Science Spotlight

MYCL as the real MYCoy in small cell lung cancer

A) Kaplan-Meier plot showing that genetic deletion of mycl, encoding L-myc leads to suppression of small cell lung cancer (SCLC) in mouse model harboring mutations in Rb, p53 and Pten. B) L-myc overexpression in preneoplastic cells increases rRNA levels and overall protein synthesis. C) Reducing rRNA synthesis with RNA pol I inhibitor cx-5461 suppresses SCLC in mouse model. MRI images showing outlined tumors before and after two weeks of treatment are shown (left) and quantified (right).
Image provided by Dr. David MacPherson.

Lung cancer continues to be the leading cause of cancer deaths in the US with more than 200,000 new cases and

150,000 deaths each year. About 10-15% of lung cancer cases belong to a type known as small cell lung cancer (SCLC). SCLC is a devastating disease because of its high propensity for metastases. While recent exome sequencing studies have identified common genetic alterations in SCLC, it remains challenging to determine which of these alterations are required for disease progression. One common alteration in SCLC is amplification of MYCL (Mycl in mice). This gene encodes a member of the MYC family of basic helix-loop-helix (bHLH) leucine zipper transcription factors that are well known to be involved in a wide variety of human cancers. However, whether MYCL is required for tumor development is unknown. To address this question, the Fred Hutch Laboratory of Dr. David MacPherson (Public Health Sciences and Human Biology Divisions), along with collaborators from the University of Virginia and other institutions, developed a new cellular SCLC model by transforming pulmonary neuroendocrine cells (PNECs), the believed cells of origin for SCLC. This model, recently published in Genes and Development, allowed the authors to test the role of candidate oncogenes, including MYCL.

First, the investigators developed transgenic mice wherein PNECs were labeled with GFP (Chga-GFP). PNECs purified with fluorescence-activated cell sorting (FACS) only grew in culture if isolated from a SCLC model (Rb/p53/p130 triple mutant). PNECs isolated from the lungs of the SCLC model before macroscopic tumors were evident expressed neuroendocrine markers but did not form subcutaneous tumors in nude mice, so the authors referred to them as preneoplastic precursors (preSCs). Using a retroviral system, the researchers found that overexpression of any member of the Myc family (L-Myc, N-Myc or c-Myc) in preSCs resulted in sphere formation in culture, growth in soft agar, and formation of palpable tumors in nude mice; all of these are hallmarks of human SCLC. A Mycl mouse mutant generated by Dr. Bob Eisenman’s team at Fred Hutch (Basic Sciences Division) allowed the investigators to assess whether Mycl was required for SCLC. Deletion of Mycl in two different in vivo SCLC models (Rb/p53/p130 or Rb/p53/Pten) resulted in a striking suppression of tumor formation and increased survival. Because mice lacking Mycl are developmentally normal, the authors reasoned that inhibition of Mycl or its downstream oncogenic pathways could represent a novel therapeutic strategy. To identify such pathways, the researchers compared gene expression profiles of cells with (L-Myc-preSCs) or without (preSCs) L-Myc overpexression, which uncovered genes involved in ribosome biogenesis and protein synthesis among the top L-Myc regulated genes. Finally, to test whether increased ribosome biogenesis and rRNA expression constituted a vulnerability of SCLC, the investigators treated both in vitro and in vivo SCLC models with a RNA polymerase I inhibitor (CX-5461), that is currently being tested in clinical trials for leukemias and lymphomas. CX-5461 treatment in a different SCLC model (Rb/p53) resulted in only one out of eight mice with progressive disease whereas nine out nine untreated animals succumbed to progressive disease. At the cellular level, CX-5461-induced SCLC suppression was characterized by a reduction in both cell proliferation and pre-rRNA synthesis. In summary, a combination of in vivo SCLC models with pharmacological studies established that Mycl is essential for SCLC development and that a small molecule inhibitor of RNA polymerase I holds promise as a targeted therapy for SCLC. "The results of deleting L-Myc and finding strong suppression of small cell lung cancer in mouse models was exciting, as it suggested that pharmacological inhibition of L-MYC or its effectors could represent a new strategy for treating small cell lung cancer", said Dr. MacPherson.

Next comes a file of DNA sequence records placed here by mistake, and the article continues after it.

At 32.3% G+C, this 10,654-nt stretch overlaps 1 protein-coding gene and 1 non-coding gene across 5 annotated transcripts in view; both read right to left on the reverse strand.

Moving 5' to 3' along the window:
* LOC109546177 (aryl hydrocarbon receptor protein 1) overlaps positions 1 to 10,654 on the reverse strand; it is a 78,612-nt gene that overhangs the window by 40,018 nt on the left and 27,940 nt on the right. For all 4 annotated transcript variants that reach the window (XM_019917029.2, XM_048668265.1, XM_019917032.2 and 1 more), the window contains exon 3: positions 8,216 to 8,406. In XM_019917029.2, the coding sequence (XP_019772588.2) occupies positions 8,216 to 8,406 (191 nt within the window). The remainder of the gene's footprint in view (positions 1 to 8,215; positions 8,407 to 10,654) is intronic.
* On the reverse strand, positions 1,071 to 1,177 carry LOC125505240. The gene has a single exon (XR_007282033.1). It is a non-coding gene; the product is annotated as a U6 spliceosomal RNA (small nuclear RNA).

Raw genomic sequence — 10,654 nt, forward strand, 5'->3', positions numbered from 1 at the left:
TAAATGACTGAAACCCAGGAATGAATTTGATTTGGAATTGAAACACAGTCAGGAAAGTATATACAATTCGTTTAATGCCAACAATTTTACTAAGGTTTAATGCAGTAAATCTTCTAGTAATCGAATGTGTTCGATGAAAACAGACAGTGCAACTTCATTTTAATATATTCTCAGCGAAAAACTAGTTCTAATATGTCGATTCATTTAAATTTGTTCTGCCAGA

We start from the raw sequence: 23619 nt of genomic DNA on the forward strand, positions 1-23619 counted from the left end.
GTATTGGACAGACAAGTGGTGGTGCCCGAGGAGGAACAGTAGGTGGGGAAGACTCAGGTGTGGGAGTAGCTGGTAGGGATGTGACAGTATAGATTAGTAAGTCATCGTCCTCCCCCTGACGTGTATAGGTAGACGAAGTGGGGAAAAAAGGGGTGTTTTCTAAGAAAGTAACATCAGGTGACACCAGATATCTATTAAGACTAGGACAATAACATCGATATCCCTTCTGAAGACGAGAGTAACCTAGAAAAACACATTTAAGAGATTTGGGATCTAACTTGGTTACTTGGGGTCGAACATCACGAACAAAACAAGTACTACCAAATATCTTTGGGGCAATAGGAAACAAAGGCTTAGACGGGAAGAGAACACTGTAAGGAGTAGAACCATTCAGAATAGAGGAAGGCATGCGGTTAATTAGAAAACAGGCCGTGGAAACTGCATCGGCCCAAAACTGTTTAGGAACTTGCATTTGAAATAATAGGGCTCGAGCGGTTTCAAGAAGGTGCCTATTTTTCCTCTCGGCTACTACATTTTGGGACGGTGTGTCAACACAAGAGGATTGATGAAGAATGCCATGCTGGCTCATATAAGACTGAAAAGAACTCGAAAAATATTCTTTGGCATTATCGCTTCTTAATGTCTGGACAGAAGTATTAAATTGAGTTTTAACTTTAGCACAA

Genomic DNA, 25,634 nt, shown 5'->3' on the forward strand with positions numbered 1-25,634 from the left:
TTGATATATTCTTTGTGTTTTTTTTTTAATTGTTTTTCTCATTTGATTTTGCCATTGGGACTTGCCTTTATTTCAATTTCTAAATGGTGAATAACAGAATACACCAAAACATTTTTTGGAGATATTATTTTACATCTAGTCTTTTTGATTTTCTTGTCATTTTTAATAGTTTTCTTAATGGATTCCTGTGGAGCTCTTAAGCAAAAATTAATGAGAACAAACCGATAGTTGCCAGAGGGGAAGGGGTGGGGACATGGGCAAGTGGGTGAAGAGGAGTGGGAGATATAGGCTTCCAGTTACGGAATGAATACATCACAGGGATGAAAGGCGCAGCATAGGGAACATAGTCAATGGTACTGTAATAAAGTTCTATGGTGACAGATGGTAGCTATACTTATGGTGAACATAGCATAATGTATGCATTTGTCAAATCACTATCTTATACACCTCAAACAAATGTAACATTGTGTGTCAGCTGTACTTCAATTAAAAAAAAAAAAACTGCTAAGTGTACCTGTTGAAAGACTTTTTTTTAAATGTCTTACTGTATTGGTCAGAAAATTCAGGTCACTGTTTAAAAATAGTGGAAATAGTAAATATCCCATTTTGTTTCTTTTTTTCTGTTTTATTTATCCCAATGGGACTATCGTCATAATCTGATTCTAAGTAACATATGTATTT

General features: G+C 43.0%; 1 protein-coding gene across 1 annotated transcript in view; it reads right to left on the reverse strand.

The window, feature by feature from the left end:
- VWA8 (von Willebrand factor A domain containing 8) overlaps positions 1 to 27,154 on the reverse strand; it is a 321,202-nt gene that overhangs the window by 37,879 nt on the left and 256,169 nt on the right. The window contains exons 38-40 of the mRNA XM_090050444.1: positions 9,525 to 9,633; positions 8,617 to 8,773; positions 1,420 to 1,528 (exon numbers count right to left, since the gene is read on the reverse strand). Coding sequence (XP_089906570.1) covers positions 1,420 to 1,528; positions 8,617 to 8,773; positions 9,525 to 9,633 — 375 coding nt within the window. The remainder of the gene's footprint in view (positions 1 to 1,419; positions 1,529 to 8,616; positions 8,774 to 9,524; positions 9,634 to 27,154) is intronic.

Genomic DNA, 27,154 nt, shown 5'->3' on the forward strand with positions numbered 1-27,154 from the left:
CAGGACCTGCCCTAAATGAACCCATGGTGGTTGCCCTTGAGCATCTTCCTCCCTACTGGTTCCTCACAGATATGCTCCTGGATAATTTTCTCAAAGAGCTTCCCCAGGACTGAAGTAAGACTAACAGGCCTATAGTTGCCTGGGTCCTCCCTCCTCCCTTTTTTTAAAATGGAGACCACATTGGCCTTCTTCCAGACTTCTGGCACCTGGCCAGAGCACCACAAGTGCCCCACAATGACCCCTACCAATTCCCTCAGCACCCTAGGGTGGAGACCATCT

Kim DW,Wu N,Kim YC,Cheng PF,Basom R,Kim D,Dunn CT,Lee AY,Kim K,Lee CS,Singh A,Gazdar AF,Harris CR,Eisenman RN,Park KS,MacPherson D. 2016. Genetic requirement for Mycl and efficacy of RNA Pol I inhibition in mouse models of small cell lung cancer. Genes Dev, 30(11), 1289-99.

Funding for this work was provided by the National Institutes of Health and the American Cancer Society.